Statements a la “Homosexual marriages will destroy the institution of marriage” or “God is against homosexual marriages” say much more about the people who utter them than about homosexuality. We have to stand by our homosexual friends not just because it is fair, and granting them marriage is reasonable, but because homophobic initiatives like Referendum 74 make the air toxic for all of us.

Peter C. Dolina


Better be king of the world

In this centennial year of the sinking of the Titanic, it is interesting to note the similarity with today’s titanic health care problems. As the ship sunk beneath the waves, 60 percent of those in first class found survival in the lifeboats while less than 25 percent of those in third class survived. Nobody today would find it acceptable that the cost of a ticket bestowed one space in a lifeboat, but basically it did.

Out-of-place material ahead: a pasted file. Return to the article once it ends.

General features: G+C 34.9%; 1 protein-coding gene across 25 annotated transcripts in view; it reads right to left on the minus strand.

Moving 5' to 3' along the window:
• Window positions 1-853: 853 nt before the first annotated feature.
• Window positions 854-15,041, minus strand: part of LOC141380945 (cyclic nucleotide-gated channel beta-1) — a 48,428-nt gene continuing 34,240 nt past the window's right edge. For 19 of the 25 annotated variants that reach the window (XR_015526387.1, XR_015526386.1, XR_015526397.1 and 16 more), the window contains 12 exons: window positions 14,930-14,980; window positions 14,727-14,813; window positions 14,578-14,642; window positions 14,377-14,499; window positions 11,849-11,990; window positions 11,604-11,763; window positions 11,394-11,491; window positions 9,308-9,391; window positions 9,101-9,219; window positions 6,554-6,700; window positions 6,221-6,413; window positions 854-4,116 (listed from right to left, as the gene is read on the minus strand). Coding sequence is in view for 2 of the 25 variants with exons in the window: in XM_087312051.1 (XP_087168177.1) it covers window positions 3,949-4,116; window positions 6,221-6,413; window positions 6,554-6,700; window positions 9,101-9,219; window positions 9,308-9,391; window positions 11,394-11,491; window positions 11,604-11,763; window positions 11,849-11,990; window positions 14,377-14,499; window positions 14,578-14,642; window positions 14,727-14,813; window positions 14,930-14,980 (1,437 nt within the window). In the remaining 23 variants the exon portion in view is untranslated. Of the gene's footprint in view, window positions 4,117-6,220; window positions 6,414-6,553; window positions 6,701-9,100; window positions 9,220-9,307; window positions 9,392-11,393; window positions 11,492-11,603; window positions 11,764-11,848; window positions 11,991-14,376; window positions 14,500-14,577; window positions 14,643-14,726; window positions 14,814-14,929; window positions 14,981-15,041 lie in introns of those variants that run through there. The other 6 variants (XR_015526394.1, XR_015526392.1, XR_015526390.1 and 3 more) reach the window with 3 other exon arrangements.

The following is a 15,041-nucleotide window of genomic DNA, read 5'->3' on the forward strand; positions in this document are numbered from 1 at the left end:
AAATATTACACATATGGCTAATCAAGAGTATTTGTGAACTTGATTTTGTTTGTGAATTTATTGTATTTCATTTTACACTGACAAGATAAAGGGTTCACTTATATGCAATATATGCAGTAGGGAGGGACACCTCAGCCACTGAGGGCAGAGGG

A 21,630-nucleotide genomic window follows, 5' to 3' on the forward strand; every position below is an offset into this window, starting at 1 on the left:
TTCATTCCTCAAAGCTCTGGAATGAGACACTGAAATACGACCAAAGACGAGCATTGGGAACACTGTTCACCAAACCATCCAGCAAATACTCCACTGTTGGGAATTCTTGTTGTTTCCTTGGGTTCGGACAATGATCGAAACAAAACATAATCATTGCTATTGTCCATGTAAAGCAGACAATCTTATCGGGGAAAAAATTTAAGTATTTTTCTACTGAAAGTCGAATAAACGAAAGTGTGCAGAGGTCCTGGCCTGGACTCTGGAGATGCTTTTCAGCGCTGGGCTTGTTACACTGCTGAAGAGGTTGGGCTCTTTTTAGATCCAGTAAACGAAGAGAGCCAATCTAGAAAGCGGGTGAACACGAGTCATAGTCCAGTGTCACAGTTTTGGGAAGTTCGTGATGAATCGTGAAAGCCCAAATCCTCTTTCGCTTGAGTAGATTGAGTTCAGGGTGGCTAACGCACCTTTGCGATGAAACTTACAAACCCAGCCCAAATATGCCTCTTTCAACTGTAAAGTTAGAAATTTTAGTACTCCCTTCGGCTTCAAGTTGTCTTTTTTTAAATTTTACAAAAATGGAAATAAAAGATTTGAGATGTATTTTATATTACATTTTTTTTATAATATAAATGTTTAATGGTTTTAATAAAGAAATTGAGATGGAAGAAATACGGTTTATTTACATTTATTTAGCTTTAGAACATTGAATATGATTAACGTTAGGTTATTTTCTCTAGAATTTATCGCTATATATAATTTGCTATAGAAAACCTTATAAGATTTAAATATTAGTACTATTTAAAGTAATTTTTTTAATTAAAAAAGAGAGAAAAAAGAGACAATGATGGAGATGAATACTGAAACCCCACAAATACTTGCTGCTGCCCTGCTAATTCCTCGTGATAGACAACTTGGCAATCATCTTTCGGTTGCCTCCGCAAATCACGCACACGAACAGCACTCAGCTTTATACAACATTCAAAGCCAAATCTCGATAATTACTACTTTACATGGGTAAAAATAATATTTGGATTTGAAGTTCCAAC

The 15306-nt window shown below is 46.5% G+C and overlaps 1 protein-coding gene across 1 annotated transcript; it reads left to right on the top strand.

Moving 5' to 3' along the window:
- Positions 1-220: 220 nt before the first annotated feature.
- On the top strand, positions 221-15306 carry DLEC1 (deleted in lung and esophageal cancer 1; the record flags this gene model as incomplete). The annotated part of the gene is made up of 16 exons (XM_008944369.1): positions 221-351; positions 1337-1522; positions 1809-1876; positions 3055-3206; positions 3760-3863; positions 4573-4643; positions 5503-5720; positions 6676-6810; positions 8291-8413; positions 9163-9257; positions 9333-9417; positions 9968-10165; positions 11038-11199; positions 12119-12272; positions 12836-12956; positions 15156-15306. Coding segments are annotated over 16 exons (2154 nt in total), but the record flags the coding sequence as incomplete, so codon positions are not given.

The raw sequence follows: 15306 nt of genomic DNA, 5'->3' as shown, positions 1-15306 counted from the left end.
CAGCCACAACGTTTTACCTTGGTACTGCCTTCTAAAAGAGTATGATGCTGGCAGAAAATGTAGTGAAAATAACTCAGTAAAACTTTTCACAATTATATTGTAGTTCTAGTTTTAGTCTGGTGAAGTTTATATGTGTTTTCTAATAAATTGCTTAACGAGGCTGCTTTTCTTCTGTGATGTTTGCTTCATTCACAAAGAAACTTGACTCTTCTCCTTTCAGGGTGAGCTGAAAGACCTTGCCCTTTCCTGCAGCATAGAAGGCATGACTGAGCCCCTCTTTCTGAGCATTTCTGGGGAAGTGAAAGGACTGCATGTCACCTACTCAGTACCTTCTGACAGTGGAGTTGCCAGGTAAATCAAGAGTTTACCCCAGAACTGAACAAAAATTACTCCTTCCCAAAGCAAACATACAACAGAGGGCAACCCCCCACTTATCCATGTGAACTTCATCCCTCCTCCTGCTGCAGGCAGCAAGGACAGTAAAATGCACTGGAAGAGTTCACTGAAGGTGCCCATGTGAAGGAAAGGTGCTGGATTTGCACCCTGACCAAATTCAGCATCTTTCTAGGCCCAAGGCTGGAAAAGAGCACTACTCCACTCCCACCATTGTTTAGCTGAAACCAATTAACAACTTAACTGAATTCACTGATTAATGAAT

As we engage in today’s heated debate on health care, we should look to that day. As long as you have the money and can buy a seat in the first-class section of our health care system, you have a good chance to survive the icy waters. If you are struggling along, riding in steerage with your third-class ticket, you’d best hope you can fight your way through the mob to find a spot in the lifeboats.

You’d best hope that you can get past the authorities that are trying to keep you locked in your place below decks. You’d best hope you don’t find yourself sliding beneath the waves because it isn’t affordable to keep you alive.

Pat Driscoll


Let Citizens United stand